Section 23-20 of the Election Code requires that election contest petitions must be verified by affidavit in the same manner as complaints in other civil cases may be verified. (Ill. Rev. Stat. 1987, ch. 46, par. 23-20.) Section 2-605 of the Code of Civil Procedure permits matters stated in verified pleadings to be stated upon information and belief. (Ill. Rev. Stat. 1987, ch. 110, par. 2-605(a).) We note that the allegations made on information and belief in the petition before us are supported by the signed certification of each petitioner, excepting Chlopek, that the undersigned "verily believe[d] the same to be true." Such signed statements are sufficient to support allegations in election contest petitions made on information and belief. (See Clark v. Ulrich (1984), 121 Ill. App. 3d 821, 460 N.E.2d 15.) The only issue before the court is whether the allegations made in the petition are sufficient to withstand respondent's motion to dismiss.

In In re Contest of the Election for the Offices of Governor & Lieutenant Governor Held at the General Election on November 2, 1982 (1983), 93 Ill. 2d 463, 444 N.E.2d 170, the supreme court reconfirmed that election contest petitions must meet the strict pleading requirements earlier set forth by the court in Zahray v. Emricson (1962), 25 Ill. 2d 121, 182 N.E.2d 756. In assessing the petition to challenge the results of the gubernatorial election of November 2, 1982, the court first considered the requirements for election contest petitions set forth in section 23 -- 1.2 of the Election Code. Section 23 -- 1.2 provides, in part, that the petition must contain:

"(d) A statement that each petitioner believes (i) mistake or fraud has been committed in the casting, counting or return or canvass of the votes for the office involved or (ii) there was some other irregularity in the contest of the contested election, or both;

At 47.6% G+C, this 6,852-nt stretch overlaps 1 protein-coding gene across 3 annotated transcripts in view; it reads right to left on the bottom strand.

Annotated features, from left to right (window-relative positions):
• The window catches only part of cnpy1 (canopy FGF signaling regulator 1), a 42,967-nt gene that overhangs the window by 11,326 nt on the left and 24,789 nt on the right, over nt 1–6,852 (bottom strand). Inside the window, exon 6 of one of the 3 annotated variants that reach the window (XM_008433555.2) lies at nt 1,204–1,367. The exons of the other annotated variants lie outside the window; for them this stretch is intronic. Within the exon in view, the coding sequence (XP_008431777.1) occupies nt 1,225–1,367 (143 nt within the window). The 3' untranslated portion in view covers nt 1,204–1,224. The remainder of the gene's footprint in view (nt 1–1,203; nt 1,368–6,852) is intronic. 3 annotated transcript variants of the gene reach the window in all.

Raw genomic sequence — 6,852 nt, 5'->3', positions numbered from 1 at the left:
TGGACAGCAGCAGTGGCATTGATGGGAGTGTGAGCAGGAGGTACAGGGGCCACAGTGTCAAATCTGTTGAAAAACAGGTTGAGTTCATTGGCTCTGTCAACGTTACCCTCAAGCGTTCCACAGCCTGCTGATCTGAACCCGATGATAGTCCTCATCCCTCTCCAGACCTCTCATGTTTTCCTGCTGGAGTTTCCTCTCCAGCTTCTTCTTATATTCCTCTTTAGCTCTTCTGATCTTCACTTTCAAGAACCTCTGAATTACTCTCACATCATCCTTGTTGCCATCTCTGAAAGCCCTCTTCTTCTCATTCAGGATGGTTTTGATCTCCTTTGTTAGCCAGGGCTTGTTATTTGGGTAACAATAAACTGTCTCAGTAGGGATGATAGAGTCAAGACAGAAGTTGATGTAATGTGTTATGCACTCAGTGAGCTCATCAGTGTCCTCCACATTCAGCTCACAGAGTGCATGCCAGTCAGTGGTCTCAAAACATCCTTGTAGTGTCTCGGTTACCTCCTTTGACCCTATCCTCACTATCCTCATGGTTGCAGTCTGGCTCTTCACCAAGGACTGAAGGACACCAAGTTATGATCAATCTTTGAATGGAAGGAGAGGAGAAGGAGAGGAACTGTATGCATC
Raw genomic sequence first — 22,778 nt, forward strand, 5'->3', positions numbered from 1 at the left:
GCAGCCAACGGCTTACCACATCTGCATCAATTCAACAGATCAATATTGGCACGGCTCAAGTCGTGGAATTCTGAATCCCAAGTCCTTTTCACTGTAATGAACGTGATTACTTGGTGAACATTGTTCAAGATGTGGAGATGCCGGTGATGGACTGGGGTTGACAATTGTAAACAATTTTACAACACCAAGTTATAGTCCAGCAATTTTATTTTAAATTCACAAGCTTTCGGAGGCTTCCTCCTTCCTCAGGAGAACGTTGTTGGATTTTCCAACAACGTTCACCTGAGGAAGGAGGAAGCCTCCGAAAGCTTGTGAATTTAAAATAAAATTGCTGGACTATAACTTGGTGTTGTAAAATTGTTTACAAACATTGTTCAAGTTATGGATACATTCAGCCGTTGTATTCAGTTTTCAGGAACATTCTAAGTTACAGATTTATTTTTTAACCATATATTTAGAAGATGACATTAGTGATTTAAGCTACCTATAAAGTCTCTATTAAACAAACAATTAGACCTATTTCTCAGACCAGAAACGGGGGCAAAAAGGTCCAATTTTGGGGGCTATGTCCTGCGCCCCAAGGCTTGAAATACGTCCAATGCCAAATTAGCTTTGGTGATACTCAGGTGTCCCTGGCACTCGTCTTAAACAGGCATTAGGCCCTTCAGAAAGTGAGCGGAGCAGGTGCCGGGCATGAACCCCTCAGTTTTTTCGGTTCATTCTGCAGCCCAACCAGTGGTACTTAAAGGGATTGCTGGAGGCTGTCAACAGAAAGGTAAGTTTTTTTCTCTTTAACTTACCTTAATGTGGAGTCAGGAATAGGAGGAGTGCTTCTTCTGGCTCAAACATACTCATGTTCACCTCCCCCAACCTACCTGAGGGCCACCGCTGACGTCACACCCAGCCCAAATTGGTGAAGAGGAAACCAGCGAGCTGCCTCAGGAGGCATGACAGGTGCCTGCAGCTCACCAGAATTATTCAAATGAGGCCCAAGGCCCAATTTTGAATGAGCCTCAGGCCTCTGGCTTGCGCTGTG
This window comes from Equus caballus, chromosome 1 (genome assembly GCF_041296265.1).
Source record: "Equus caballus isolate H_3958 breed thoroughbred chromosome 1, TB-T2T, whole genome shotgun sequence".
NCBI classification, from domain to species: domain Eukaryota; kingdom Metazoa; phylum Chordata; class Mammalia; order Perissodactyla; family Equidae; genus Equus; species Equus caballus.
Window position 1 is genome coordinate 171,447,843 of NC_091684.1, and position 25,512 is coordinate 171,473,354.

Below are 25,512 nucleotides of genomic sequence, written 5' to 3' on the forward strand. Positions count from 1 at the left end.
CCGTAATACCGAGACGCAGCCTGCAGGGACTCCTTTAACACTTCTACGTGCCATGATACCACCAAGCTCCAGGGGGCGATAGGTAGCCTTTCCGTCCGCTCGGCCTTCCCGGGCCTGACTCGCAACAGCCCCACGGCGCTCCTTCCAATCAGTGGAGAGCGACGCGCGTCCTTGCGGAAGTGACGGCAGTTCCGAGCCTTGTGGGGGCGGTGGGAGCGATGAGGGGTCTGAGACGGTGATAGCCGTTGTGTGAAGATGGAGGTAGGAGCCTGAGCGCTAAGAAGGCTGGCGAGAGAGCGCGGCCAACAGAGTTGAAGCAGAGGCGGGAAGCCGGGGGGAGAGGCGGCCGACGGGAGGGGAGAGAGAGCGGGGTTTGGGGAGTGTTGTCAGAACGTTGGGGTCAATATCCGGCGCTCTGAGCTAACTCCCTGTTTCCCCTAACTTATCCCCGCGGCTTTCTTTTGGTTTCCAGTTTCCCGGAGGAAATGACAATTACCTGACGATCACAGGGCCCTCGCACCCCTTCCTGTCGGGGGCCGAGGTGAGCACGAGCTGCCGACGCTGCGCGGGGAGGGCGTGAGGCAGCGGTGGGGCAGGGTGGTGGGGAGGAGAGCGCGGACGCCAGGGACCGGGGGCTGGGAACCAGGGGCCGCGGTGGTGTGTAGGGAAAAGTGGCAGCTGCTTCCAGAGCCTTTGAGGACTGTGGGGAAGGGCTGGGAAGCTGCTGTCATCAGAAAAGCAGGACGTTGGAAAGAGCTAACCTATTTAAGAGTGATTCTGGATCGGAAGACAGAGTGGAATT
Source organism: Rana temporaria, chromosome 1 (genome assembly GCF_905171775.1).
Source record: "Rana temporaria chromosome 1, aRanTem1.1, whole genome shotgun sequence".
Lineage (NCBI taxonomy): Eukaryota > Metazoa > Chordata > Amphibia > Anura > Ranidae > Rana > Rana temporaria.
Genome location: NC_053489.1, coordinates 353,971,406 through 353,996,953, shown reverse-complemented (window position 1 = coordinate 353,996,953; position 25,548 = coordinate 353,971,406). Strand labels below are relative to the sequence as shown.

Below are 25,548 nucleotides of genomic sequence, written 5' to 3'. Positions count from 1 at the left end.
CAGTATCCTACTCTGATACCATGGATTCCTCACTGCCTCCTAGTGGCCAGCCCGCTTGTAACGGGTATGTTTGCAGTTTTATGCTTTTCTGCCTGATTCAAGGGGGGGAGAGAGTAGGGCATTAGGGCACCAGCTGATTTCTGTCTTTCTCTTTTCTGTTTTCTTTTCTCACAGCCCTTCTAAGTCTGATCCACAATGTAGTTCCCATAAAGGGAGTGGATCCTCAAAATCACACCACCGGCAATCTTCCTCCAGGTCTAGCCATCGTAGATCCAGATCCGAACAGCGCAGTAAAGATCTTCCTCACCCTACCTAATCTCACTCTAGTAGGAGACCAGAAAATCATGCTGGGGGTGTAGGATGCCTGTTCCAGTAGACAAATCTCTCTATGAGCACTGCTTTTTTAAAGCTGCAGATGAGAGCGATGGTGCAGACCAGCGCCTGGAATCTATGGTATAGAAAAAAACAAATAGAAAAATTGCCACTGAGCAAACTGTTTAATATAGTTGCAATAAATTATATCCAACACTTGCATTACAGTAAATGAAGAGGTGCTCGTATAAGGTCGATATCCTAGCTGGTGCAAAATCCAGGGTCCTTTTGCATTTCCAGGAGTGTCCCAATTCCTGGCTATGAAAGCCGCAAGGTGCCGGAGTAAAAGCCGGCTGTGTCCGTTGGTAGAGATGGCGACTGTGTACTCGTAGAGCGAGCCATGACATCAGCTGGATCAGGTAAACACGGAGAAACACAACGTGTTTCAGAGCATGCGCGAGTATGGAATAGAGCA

(e) A statement declaring with particularity the specific precincts in which the mistake, fraud or irregularity relied upon . . . was believed to have occurred, or such other grounds relied upon by petitioner;

(g) A statement declaring that, as a consequence of the mistake, fraud or irregularity alleged, the result of the election, as officially proclaimed, was incorrect;

(h) A statement declaring the Petitioner's belief as to which candidate did receive the highest number of votes" (Ill. Rev. Stat. 1987, ch. 46, par. 23-1.2.)

Those requirements, the court concluded, must be presumed to have been enacted with knowledge of the strict pleading requirements set forth in Zahray, and subsequent cases decided prior to enactment which relied on Zahray. In re Contest, 93 Ill. 2d at 482-83, 444 N.E.2d at 179.

Under the pleading requirements set out in Zahray, the court observed, petitions seeking a vote recount must contain positive and clear assertions that the official results were incorrect and that the election result would be changed upon recount. (In re Contest, 93 Ill. 2d at 478-79, 444 N.E.2d at 176-77.) Further, allegations which, in substance, state only that the petitioners believe a recount would change the result of the election are insufficient to withstand a motion to dismiss. (In re Contest, 93 Ill. 2d at 478, 444 N.E.2d at 177.) Those requirements, the court stated, are "based upon the unwillingness of the courts to assume jurisdiction over a mere exploratory process seeking to overturn the results determined by sworn public officials, who are presumed to have performed their statutory duties." In re Contest, 93 Ill. 2d at 482, 444 N.E.2d at 139-40.

Petitioners here argue that the pleading requirements set out in Zahray and In re Contest apply only to "traditional" recount cases facilitated through discovery provisions provided in the Election Code. Petitioners point out that they do not dispute the accuracy of the vote count. Rather, petitioners argue that, because voters are misdirected, eligible voters did not vote on the referendum while ineligible voters were permitted to do so. Petitioners contend because the irregularities complained of would not appear on the face of the ballots and, therefore, the discovery process would be unavailing, we should relax the pleading requirements set out in Zahray and In re Contest.